55 Unusual Names of Ancient and Medieval Hand Weapons
. . . Seriously, I'm not into weapons, but I am fascinated by their interesting and often beautiful names. Here's a smattering from my collection (of words, not weapons).
1. adze or adz. form of ax with blade mounted perpendicular to haft, like a hoe; technically a carpenter's tool.
2. baculus. heavy club with knotted hardwood business end.
3. ballista. giant crossbow, usually mounted on a cart or sledge.
4. bec-de-corbin. a form of war hammer having a pick-like head and a spear-like tip projecting straight up from the end of the shaft.
5. biliong. Malaysian ax with large handle.
6. bisacuta. double pointed pick.
7. bouzdykan. Polish mace made entirely of metal.
8. bulawa. Russian mace made entirely of metal.
9. chemeti. fighting whip of Java.
10. claymore. giant two-handed Scottish sword.
11. cumber-jung. flail used in India, having a wooden handle and two short chains each ending in a heavy metal ring.
12. dabus. wooden mace studded with nails, used in Arabia.
13. dolabra. Roman Legionnaire's battle ax.
14. falcata ("fall-KAH-tah"). Celtic sword, circa 100 CE, with a short, inward-curving blade.
15. fauchard. polearm with a long, narrow, curved blade, sharpened on one side only, having a curved parrying spike on the back of the blade.
16. flagellum. Roman three-pronged whip.
17. flamberge. giant two-handed German sword.
18. francisca. heavy throwing ax with metal blade and wooden handle, used by Franks of 6th to 8th centuries.
19. ganjing. iron club of Java, Indonesia.
20. gargaz. six- to ten-bladed mace of India.
21. glaive. polearm with a rear-projecting knob or spike.
22. goupillon. European three-pronged steel flail used by mounted warriors.
23. hoeroa. whalebone club used by the Maori of New Zealand.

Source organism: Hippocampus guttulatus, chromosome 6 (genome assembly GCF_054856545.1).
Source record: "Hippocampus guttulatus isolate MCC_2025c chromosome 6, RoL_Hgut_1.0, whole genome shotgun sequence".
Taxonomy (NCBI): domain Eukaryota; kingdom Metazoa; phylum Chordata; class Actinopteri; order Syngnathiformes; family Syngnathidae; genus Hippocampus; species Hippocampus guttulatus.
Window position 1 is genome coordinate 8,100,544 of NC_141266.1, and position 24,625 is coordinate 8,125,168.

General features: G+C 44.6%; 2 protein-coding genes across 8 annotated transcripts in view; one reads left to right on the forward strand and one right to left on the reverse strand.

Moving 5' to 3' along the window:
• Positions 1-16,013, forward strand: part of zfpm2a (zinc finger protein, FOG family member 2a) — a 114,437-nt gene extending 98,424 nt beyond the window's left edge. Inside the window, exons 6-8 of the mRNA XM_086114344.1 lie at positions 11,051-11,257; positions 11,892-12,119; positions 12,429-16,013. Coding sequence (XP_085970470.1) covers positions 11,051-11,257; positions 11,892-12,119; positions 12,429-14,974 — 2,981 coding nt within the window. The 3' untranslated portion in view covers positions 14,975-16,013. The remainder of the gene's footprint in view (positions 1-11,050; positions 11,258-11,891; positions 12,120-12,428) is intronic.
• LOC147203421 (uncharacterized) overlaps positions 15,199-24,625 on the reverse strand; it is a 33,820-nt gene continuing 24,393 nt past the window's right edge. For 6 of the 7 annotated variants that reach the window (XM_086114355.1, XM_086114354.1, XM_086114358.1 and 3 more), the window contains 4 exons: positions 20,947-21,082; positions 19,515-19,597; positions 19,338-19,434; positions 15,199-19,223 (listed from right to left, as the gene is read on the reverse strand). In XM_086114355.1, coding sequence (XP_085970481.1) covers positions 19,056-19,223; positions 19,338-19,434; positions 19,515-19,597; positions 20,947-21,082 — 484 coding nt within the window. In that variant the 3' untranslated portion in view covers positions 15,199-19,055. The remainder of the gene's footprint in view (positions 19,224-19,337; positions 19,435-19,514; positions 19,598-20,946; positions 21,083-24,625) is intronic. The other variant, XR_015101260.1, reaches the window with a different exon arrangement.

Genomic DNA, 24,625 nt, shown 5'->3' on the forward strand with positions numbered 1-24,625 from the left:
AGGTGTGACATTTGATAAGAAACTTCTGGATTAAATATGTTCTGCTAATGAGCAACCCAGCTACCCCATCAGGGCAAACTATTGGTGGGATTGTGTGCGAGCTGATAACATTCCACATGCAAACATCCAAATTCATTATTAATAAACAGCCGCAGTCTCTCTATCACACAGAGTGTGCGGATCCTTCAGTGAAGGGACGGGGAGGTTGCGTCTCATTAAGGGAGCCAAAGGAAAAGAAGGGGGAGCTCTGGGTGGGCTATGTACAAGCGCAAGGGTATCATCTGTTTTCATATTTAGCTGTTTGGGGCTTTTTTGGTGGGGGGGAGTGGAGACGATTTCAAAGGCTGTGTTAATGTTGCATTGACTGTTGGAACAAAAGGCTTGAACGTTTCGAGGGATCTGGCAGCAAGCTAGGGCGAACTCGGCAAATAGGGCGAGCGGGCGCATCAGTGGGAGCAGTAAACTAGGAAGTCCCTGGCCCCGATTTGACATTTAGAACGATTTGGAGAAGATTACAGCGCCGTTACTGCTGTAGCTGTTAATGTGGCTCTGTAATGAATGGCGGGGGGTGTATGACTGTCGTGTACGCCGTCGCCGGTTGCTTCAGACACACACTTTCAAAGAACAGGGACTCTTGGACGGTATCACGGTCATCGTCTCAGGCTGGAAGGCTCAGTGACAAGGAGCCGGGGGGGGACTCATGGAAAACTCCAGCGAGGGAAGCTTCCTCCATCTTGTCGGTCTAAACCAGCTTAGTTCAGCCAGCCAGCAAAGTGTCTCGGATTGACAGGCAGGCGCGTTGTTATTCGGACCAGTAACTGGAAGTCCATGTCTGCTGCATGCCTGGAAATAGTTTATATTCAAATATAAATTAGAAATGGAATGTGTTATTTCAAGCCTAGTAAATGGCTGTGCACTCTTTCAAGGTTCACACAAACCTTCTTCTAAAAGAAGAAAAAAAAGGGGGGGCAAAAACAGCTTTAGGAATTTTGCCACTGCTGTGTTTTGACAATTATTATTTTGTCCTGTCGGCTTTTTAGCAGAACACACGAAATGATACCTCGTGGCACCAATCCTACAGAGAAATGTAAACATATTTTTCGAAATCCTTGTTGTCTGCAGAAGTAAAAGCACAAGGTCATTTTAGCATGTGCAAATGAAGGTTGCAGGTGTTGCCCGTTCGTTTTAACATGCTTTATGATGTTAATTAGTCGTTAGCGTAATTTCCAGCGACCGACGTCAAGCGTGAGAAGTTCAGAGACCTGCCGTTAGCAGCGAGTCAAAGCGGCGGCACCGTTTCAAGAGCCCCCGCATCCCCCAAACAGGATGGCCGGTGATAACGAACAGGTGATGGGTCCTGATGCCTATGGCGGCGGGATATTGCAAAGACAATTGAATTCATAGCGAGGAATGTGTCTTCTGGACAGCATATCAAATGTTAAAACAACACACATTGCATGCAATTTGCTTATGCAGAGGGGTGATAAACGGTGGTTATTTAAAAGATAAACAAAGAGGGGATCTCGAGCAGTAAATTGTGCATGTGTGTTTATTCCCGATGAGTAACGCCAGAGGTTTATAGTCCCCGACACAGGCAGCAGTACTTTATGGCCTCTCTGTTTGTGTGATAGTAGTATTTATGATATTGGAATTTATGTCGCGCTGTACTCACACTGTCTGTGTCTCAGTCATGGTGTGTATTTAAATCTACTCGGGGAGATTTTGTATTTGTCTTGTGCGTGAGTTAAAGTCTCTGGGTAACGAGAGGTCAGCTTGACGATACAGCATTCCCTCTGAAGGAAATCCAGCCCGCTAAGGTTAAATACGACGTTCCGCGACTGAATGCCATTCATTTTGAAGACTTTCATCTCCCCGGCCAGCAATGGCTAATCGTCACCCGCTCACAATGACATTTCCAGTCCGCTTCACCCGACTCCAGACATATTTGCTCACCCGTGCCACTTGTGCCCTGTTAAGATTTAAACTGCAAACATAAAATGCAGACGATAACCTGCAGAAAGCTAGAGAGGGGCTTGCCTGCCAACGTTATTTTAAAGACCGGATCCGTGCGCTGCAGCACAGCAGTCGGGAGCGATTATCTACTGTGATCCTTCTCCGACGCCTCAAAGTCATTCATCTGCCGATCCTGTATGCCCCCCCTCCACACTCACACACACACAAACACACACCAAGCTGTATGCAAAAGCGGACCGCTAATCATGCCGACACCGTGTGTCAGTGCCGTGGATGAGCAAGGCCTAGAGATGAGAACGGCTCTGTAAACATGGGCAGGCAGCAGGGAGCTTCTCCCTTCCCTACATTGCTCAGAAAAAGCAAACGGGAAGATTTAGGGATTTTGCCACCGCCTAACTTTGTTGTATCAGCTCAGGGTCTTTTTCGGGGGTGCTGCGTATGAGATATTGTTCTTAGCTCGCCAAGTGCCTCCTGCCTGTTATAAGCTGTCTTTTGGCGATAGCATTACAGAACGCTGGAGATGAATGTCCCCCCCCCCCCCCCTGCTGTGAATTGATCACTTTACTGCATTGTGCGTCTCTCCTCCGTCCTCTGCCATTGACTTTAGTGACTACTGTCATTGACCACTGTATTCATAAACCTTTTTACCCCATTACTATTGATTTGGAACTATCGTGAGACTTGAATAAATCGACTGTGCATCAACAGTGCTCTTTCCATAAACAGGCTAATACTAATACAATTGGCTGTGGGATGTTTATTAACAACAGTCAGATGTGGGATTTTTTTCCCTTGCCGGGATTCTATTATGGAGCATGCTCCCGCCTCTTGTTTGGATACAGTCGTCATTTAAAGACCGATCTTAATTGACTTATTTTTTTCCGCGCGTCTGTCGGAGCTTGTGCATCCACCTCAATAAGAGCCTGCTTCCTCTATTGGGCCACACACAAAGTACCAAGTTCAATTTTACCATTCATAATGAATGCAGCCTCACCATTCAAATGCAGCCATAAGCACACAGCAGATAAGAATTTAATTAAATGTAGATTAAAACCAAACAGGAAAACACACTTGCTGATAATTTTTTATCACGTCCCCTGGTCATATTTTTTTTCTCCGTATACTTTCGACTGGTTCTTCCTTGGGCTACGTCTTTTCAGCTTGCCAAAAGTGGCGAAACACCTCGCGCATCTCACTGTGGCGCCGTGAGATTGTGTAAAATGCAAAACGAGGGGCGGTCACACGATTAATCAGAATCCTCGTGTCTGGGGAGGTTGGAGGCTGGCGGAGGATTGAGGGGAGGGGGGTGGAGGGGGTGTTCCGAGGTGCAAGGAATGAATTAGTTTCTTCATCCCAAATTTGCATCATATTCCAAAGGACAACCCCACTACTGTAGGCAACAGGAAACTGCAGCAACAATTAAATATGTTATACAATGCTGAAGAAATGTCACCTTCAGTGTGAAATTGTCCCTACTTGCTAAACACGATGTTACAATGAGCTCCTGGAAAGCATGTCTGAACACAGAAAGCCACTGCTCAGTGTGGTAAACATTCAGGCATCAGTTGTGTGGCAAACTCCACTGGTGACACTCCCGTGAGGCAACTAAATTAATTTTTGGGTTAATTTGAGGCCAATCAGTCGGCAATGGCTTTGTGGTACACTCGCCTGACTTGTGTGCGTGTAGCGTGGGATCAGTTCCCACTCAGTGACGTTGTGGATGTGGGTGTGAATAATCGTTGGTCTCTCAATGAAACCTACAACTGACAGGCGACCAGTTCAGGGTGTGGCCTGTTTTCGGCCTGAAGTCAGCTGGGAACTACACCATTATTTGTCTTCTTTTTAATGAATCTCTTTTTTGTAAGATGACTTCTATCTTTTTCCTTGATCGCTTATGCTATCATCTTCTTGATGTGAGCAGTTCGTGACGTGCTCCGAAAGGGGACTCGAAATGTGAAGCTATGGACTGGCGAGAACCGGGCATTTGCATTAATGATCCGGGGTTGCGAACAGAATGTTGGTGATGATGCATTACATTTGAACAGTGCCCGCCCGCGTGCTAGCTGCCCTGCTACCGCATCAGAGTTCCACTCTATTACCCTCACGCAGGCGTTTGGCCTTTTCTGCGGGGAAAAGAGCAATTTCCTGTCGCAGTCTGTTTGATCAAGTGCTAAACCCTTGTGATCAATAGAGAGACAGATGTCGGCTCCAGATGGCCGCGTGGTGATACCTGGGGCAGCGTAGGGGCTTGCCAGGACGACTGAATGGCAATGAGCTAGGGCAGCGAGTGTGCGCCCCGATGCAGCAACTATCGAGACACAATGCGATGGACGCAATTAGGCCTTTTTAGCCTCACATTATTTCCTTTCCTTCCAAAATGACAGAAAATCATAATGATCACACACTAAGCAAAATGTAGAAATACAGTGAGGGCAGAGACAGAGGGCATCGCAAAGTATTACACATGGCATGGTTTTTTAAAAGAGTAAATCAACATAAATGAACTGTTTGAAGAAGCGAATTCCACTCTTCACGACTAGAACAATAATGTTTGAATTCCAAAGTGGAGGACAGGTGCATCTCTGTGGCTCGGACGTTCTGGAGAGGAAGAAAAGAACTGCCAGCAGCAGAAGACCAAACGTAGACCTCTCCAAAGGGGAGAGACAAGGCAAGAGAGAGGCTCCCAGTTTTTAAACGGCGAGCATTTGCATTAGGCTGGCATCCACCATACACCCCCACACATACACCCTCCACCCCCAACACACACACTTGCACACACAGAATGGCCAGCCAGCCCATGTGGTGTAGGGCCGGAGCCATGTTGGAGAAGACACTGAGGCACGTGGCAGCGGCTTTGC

24. hurlbat. European throwing axe made entirely of metal.
25. hunga-munga. African curved-bladed throwing knife with projecting points or hooks on either side of the handle, such that it will pierce its victim no matter which way it impacts.
26. i-wata-jinga. stone-headed club used by North American Plains Indians.
27. jo. Japanese wooden staff. The English name is a quarterstaff.
28. kadjo. Australian stone-headed club.
29. kalus. Malaysian fighting whip.
30. kamcha. Turkish whip having a wooden handle and a leather or cord business end.
31. katana. classic Samurai sword with a long, slightly curved blade that does not taper.
32. kujerong. heavy wooden Australian club with a rounded end.
33. kukri. national sword of the Gurkha warriors of Nepal, having a small, curved blade. The sword itself is often called a Gurkha.
34. mabobo. Australian club with rounded head and square handle.
35. mace. general term for any metal club designed for crushing armor; some maces also have knobs, spikes or blades.
36. mugdar. club used by Sepoy warriors of India, wooden with lead weights.
37. novacula. ancient sickle-like weapon of Cyprus.
38. nunchaku. Japanese type of flail consisting of two short sticks or rods joined by a short chain or rope. English term is nunchucks.
39. partizan. a polearm with a single broad blade surrounded by shorter points.
40. pike. long-handled thrusting weapon with short blade, used by foot soldiers against charging cavalry.
41. plombee ("plom-BAY"). European lead-weighted mace with a wooden handle.
42. polearm ("POLE-arm"). general term for any weapon mounted on a pole.
43. qama ("KAH-mah"). national weapon of Soviet Georgia, being a dagger with a straight, double-edged blade.
44. quadrelle. small metal mace with four flanges or blades.
45. rante. Malasian chain whip used to entangle an opponent's arms or legs; some have metal star-shaped weights on the ends of the chain.
46. sai ("SY"). Japanese parrying baton with two side hooks. Often the warrior holds one in each hand.
47. scimitar ("SIM-it-ar"). sword with long, sweeping, slightly curved blade, 1500s, used for slashing rather than thrusting.
48. scramasax. short-bladed sword used by Saxons, Franks, Vikings and Gauls.
49. shuriken. Japanese throwing star: a small, flat metal disc with points protruding around the entire edge.
50. skain. ancient Irish dagger.
51. spontoon. small pike.
52. trebuchet ("TREB-yoo-shay"). giant hurling mechanism, usually mounted on a wheeled platform or sledge.
53. verutum. light Roman infantry javelin with a back-pointing barb on each side of the blade.
54. voulge or vouge. European polearm having a broad axe-like blade used for slashing and a projecting spike used for thrusting.
55. war witch. thin-bladed battle axe on a four-foot pole, originated in Denmark.
(Some of these terms were found in Palladium Books Presents the Compendium of Weapons, Armour and Castles, for Use with all Role Playing Games, by Matthew Balent. Detroit, Mich: Palladium Books, 1981, 1989)
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